(2.) In Memoriam: Cathy Brown, 1952 - 2000 November 1st - All Saints Day - family, friends, colleagues and clients of Cathy Brown lost the earthly form of this hard-working, fun-loving woman. Warm memories remain. Legally blind since birth, she worked in various aspects of rehabilitation for the blind. She excelled at dealing with multiply handicapped children. For me, the most touching part of her memorial service was the reading of comments written on behalf of a multiply handicapped young woman who uses a communication board; in it she mentioned that she will miss "snuggling with Cathy." Yes, Cathy, we miss you!

(3.) The TEE Conference, on Technology for Education and Employment of the Blind and Visually Impaired, was held in Phoenix November 17-18. Organized by the Governor's Council on Blindness and the Foundation for Blind Children, it was attended by people from all over the state. It offered exhibits of a wide array of computer products, and talks by a diverse set of presenters. For instance, one session demonstrated a talking global positioning system, which fits in a backpack and can weigh as little as ten pounds (depending on the weight of the laptop being used). The GPS receiver tracks signals from several satellites, thus getting a location fix; the software provides information about street names, direction and speed of travel, addresses and phone numbers of whatever businesses, etc., are programmed in. The consumer can access details on where they are and what direction to go to reach a certain destination. Special information (such as the location of landscaping, potholes, etc.) can be added by the user. The laptop used for the demonstration was designed to military specifications, and is even rain resistant. Another interesting presentation featured a tactile talking globe. Its controls have both Braille and large print markings. By touching an electronic pen to any location a vast array of information can be heard, in a real human voice, about that point on the globe - its name, area, latitude and longitude, language spoken, type of currency, average income, birth rate, and even a sample of music. It is a fascinating, self-contained device. It costs $499, and is available from Accessibility, a company in San Francisco owned by a blind entrepreneur who helped to design it.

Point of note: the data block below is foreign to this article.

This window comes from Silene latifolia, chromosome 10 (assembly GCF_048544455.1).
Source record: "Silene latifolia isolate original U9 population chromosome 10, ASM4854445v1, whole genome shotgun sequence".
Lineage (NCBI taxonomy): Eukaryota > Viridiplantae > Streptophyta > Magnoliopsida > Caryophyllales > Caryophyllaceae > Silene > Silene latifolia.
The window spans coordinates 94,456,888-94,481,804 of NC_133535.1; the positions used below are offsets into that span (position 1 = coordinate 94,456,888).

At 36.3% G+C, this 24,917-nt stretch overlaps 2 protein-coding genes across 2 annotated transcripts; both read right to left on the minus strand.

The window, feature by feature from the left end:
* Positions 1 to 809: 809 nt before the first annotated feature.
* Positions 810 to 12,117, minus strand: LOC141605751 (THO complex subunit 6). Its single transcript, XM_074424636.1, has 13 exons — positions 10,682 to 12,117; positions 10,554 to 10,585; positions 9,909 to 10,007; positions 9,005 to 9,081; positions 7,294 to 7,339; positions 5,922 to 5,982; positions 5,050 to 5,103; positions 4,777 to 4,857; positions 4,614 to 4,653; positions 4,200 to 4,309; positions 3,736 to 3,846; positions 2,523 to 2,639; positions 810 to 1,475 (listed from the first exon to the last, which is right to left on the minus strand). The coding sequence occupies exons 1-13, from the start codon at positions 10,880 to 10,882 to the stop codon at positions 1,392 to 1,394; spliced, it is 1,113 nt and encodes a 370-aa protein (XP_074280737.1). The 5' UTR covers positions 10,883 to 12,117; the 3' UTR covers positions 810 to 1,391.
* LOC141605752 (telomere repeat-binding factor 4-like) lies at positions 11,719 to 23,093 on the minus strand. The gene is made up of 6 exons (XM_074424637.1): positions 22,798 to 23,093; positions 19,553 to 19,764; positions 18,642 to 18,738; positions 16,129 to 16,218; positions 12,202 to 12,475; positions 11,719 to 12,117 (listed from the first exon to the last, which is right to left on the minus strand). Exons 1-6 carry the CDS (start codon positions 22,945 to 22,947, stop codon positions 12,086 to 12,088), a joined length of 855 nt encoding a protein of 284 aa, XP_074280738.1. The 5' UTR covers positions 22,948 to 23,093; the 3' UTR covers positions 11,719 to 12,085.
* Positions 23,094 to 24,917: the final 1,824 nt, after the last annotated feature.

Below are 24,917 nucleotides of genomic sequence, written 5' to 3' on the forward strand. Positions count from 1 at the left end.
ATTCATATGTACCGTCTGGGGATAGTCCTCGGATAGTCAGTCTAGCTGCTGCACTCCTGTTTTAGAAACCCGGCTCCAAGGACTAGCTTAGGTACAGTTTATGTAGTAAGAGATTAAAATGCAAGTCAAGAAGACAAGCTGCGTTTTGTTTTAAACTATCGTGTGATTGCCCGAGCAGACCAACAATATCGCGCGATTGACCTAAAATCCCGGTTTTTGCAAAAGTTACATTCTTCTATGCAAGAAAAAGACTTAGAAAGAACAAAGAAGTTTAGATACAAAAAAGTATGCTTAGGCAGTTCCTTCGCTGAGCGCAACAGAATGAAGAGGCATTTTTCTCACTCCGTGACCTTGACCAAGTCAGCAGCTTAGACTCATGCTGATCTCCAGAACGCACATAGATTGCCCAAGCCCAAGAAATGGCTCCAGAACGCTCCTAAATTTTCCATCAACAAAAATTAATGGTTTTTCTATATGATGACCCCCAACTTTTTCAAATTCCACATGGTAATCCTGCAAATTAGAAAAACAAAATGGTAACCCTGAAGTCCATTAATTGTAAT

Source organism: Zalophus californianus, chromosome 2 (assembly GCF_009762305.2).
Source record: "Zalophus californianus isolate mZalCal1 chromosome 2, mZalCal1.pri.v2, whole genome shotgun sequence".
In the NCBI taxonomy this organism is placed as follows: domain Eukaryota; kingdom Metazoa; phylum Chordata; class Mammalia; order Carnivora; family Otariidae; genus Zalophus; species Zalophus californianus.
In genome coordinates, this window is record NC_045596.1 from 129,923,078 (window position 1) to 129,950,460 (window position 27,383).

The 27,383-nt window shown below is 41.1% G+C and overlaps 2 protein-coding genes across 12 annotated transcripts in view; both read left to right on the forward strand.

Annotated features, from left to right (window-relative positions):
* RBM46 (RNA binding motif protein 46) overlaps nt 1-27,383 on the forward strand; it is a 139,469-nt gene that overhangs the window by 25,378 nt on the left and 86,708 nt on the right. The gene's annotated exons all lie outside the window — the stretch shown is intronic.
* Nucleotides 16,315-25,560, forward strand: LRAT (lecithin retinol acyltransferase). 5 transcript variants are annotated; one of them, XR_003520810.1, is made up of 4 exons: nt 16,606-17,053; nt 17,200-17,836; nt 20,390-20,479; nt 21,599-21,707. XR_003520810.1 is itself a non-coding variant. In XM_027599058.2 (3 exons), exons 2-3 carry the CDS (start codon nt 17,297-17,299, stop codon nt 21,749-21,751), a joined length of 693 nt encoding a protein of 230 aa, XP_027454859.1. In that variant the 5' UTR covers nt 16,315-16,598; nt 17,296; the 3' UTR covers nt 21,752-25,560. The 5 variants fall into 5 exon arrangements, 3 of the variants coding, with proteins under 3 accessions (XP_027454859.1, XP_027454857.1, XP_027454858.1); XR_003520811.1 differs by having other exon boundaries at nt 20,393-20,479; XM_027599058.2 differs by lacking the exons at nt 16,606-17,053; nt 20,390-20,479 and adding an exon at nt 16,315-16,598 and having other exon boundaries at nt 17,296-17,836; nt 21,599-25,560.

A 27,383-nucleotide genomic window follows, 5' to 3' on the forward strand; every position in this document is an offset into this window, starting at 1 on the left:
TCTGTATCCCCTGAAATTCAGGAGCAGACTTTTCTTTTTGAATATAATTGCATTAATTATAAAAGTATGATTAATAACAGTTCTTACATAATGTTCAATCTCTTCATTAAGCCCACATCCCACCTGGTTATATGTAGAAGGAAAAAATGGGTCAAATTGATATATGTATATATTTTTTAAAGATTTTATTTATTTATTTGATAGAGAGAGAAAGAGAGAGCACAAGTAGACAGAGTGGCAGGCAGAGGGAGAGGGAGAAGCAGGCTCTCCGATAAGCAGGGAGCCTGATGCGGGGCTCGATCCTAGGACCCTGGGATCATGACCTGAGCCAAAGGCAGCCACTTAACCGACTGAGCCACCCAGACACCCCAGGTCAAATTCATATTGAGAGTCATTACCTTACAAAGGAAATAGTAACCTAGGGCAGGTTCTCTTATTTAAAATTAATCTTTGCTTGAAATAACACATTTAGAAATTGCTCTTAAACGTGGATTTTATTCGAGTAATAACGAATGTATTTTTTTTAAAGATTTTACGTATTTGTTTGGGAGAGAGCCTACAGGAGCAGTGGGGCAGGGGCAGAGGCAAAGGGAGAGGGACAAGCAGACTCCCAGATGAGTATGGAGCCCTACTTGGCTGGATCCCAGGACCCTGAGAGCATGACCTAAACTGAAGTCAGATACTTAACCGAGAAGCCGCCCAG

(4.) Audio Described Theatre: The 2000-2001 season is under way. The Arizona Theatre Company provides audio description for two performances of each production, in Tucson and Phoenix. Programs are available in Braille. Generally tickets start at $25. (One performance of each production is on a "pay what you can" basis, though it is not necessarily audio described.) For details, call 520-884-8210 in Tucson or 602-256-6995 in Phoenix.

(5.) "Inner Visions" is a marvelous exhibit at the Heard Museum, in Phoenix - a collection of touchable bronze and stone sculptures by Navajo artist Michael Naranjo, who was blinded in Viet-Nam. A sign says "please touch"! Each piece has a Braille label, and a Braille guidebook is available at the admission desk. This is the second project on which this artist has collaborated with the Foundation for Blind Children (FBC) to create an experience accessible to the blind. The first - Cradles, Corn and Lizards - was one of the most popular exhibits ever at the Heard. A third is in the works: Mr. Naranjo will be working with 4 blind high school students to create the design for a sculpture which will be cast in bronze, through the auspices of the Heard, and the piece will be displayed at FBC. Incidentally, FBC hosts a tactile art exhibit, the pieces of which are rotated periodically. It is open to the public, at no charge (1235 E. Harmont Dr., Phoenix; 602-331-1470). ... "Inner Visions" will be at the Heard till February 4 - 2301 N. Central Ave., 4 blocks north of McDowell Rd. General admission: $7; open daily (except some holidays) 9:30-5:00. For more information: 602-252-8840;